Bitcoin’s stellar price performance has been dominating the news lately, making many investors wonder if they should go all in on the cryptocurrency. You might’ve even heard some people singing Bitcoin’s praises by calling it “digital gold.”[1]

Such comparisons have led steadfast gold bugs to ask questions like, “Should you cash in your gold for Bitcoin before there’s another massive price increase?” or “Will this digital form of currency outperform traditional assets?”

Before you buy a single Bitcoin, get the facts straight. Here, we’ll take a deeper look at how Bitcoin compares to gold, so that you can make an informed decision about investing in the cryptocurrency.

Is Bitcoin Digital Gold?

Although the claims of Bitcoin being “digital gold” were partly sensationalist, there’s some rationale behind this comparison.[2]

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Here are a few ways in which Bitcoin and gold are similar from an investing standpoint.

Bitcoin and Gold Are Alternative Assets

Bonds, certificates, stocks, and similar assets are considered mainstream investment instruments. As these have become viewed as standard, anything that falls outside of this group is known as an alternative asset, a category into which both Bitcoin and precious metals fall.[3]

Investors typically use these alternative assets to diversify their portfolios and protect their nest eggs because such assets can have an inverse relationship to stocks and bonds.[4] Thus, when the stock market’s down, gold could be up or at least stable.

Some think Bitcoin could help hedge against stock market volatility too, though the cryptocurrency has its own volatility issues to consider (keep reading for more on this below).[5]

Bitcoin and Gold Are Scarce

Both gold and the leading cryptocurrency are rare assets.

The Earth’s resources are limited, and there is a finite amount of gold. The U.S. Geological Survey estimates there is only about 50,000 tons of gold reserves left underground to mine. And with mining output falling in recent years, rumors that we’ve reached peak gold are swirling around the industry.[6]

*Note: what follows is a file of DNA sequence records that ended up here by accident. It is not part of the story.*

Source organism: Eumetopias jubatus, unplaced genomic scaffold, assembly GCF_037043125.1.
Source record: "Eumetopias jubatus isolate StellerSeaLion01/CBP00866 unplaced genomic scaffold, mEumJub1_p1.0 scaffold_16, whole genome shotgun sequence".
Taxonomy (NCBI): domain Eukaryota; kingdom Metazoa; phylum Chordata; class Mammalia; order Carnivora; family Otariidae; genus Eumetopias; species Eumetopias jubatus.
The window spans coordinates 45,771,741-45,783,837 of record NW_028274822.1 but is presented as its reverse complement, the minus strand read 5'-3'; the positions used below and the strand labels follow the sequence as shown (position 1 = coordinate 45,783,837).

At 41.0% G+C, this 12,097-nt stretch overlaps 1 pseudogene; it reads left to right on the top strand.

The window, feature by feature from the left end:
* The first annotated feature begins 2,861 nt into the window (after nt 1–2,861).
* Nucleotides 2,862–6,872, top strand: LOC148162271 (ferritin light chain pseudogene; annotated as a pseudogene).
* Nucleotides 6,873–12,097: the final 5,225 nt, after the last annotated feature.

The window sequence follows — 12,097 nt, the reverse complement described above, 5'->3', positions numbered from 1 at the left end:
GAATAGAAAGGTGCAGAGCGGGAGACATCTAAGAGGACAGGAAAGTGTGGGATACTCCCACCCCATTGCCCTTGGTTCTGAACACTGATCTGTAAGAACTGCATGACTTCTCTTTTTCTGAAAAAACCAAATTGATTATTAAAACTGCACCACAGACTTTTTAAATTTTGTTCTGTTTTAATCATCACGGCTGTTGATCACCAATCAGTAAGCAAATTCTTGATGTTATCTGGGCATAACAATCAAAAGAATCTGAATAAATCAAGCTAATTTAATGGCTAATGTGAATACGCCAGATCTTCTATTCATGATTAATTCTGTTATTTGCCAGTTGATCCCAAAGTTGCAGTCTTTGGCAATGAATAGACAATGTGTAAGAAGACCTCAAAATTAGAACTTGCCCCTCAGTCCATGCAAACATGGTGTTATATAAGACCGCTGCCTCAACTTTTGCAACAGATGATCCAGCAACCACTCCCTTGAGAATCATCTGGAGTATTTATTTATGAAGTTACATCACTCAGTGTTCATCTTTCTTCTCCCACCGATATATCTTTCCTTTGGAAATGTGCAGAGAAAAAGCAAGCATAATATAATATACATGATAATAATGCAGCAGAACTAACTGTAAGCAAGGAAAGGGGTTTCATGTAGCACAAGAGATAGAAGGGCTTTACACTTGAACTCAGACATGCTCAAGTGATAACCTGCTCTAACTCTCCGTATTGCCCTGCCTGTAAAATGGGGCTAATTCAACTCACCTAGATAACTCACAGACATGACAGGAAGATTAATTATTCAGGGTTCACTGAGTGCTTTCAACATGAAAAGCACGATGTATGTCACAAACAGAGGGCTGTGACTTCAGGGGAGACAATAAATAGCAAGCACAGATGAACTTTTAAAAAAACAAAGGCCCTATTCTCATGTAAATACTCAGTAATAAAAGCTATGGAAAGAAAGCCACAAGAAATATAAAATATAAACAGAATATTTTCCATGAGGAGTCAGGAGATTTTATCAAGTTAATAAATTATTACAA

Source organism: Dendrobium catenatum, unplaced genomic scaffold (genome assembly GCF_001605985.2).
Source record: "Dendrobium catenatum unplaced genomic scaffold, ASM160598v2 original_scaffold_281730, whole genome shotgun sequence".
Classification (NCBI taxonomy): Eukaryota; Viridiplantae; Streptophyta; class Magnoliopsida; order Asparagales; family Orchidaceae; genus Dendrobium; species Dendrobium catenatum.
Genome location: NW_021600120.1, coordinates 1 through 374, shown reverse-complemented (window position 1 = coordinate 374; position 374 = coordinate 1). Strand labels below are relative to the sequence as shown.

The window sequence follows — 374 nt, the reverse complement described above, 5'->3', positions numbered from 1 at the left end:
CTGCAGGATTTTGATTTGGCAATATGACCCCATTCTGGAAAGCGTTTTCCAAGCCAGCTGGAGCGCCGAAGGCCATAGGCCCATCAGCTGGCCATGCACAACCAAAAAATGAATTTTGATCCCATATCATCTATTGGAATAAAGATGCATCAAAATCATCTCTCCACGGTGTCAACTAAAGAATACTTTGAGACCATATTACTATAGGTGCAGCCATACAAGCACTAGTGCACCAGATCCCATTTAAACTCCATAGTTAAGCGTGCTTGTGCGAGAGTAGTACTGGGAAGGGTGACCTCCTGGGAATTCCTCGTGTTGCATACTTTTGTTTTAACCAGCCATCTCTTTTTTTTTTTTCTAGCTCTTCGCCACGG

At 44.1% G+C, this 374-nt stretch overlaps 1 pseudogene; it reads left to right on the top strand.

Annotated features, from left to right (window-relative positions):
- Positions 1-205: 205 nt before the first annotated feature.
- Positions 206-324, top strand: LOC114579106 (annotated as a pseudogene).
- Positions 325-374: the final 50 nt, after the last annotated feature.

When it comes to Bitcoin, its creators decided to put a cap on the amount that could be digitally mined. The limit is 21 million Bitcoin, and protocols ensure that all of this cryptocurrency won’t be out until 2140.5 So, there is a finite amount of Bitcoin too—as long as its creators don’t change their mind.

Bitcoin and Gold Are Both Liquid Assets

Another commonality between gold and Bitcoin is liquidity. Both assets exist in highly liquid markets in which investors can easily exchange them for fiat currency.5 In other words, it’s typically easy to exchange Bitcoin and gold for U.S. dollars. This can make your investments more flexible and dynamic.

How Is Bitcoin Different from Gold?

Even with some similarities, Bitcoin and gold are not the same. There are some critical differences investors must know in order to make wise decisions regarding these two investments.

Bitcoin vs. Gold: Demand

It’s no secret that supply and demand can influence the price of an asset. Compared to Bitcoin, gold has more demand drivers: 34% of the world’s gold is melted and shaped into ornamental jewelry; 7% is used by the technology sector; 17% can be found in central bank vaults; and 42% helps diversify the portfolios of private investors. Hence the price of gold’s steady ascent.

Investors are the sole source of demand for Bitcoin. When investor sentiment sways, Bitcoin prices swing.[7]

Gold’s Diverse Demand

Figure 1: Gold’s demand is linked to investment and consumption
Composition of average annual net demand*

Gold investment and consumption demand

*Based on 10-year average annual net demand estimates ending in 2020. It excludes over-the-counter demand.
**Net jewellry and technology demand computed assuming 90% of annual recycling comes from jewellry and 10% from technology. Source: World Gold Council